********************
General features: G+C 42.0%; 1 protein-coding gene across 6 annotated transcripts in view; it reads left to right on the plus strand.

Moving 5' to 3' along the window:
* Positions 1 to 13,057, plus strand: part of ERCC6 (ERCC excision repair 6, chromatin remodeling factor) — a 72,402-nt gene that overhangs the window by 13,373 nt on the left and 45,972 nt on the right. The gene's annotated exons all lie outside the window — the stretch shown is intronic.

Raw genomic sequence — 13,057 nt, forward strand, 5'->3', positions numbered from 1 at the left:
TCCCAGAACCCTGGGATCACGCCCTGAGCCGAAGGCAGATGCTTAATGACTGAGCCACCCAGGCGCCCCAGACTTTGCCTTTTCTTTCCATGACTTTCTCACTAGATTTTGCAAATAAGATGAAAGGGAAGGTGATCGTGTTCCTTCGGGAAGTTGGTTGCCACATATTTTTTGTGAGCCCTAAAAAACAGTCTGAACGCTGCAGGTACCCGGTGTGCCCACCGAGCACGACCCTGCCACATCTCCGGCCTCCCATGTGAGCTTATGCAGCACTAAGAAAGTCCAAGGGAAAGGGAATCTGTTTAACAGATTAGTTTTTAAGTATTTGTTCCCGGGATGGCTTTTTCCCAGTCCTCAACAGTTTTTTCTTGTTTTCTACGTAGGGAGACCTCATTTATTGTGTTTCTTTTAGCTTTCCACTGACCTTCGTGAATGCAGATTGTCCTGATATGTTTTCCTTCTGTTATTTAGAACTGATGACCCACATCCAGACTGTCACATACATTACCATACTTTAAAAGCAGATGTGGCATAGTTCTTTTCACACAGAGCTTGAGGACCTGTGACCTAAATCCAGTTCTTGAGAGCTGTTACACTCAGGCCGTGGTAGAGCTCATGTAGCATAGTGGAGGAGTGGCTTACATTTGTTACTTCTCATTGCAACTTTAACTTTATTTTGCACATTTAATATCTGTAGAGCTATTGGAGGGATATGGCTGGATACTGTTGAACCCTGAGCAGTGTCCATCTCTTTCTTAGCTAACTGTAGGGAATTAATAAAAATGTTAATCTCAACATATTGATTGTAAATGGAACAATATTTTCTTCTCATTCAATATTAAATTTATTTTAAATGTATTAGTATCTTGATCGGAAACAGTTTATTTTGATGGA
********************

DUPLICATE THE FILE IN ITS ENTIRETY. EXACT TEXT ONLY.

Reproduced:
General features: G+C 42.0%; 1 protein-coding gene across 6 annotated transcripts in view; it reads left to right on the plus strand.

Moving 5' to 3' along the window:
* Positions 1 to 13,057, plus strand: part of ERCC6 (ERCC excision repair 6, chromatin remodeling factor) — a 72,402-nt gene that overhangs the window by 13,373 nt on the left and 45,972 nt on the right. The gene's annotated exons all lie outside the window — the stretch shown is intronic.

Raw genomic sequence — 13,057 nt, forward strand, 5'->3', positions numbered from 1 at the left:
TCCCAGAACCCTGGGATCACGCCCTGAGCCGAAGGCAGATGCTTAATGACTGAGCCACCCAGGCGCCCCAGACTTTGCCTTTTCTTTCCATGACTTTCTCACTAGATTTTGCAAATAAGATGAAAGGGAAGGTGATCGTGTTCCTTCGGGAAGTTGGTTGCCACATATTTTTTGTGAGCCCTAAAAAACAGTCTGAACGCTGCAGGTACCCGGTGTGCCCACCGAGCACGACCCTGCCACATCTCCGGCCTCCCATGTGAGCTTATGCAGCACTAAGAAAGTCCAAGGGAAAGGGAATCTGTTTAACAGATTAGTTTTTAAGTATTTGTTCCCGGGATGGCTTTTTCCCAGTCCTCAACAGTTTTTTCTTGTTTTCTACGTAGGGAGACCTCATTTATTGTGTTTCTTTTAGCTTTCCACTGACCTTCGTGAATGCAGATTGTCCTGATATGTTTTCCTTCTGTTATTTAGAACTGATGACCCACATCCAGACTGTCACATACATTACCATACTTTAAAAGCAGATGTGGCATAGTTCTTTTCACACAGAGCTTGAGGACCTGTGACCTAAATCCAGTTCTTGAGAGCTGTTACACTCAGGCCGTGGTAGAGCTCATGTAGCATAGTGGAGGAGTGGCTTACATTTGTTACTTCTCATTGCAACTTTAACTTTATTTTGCACATTTAATATCTGTAGAGCTATTGGAGGGATATGGCTGGATACTGTTGAACCCTGAGCAGTGTCCATCTCTTTCTTAGCTAACTGTAGGGAATTAATAAAAATGTTAATCTCAACATATTGATTGTAAATGGAACAATATTTTCTTCTCATTCAATATTAAATTTATTTTAAATGTATTAGTATCTTGATCGGAAACAGTTTATTTTGATGGA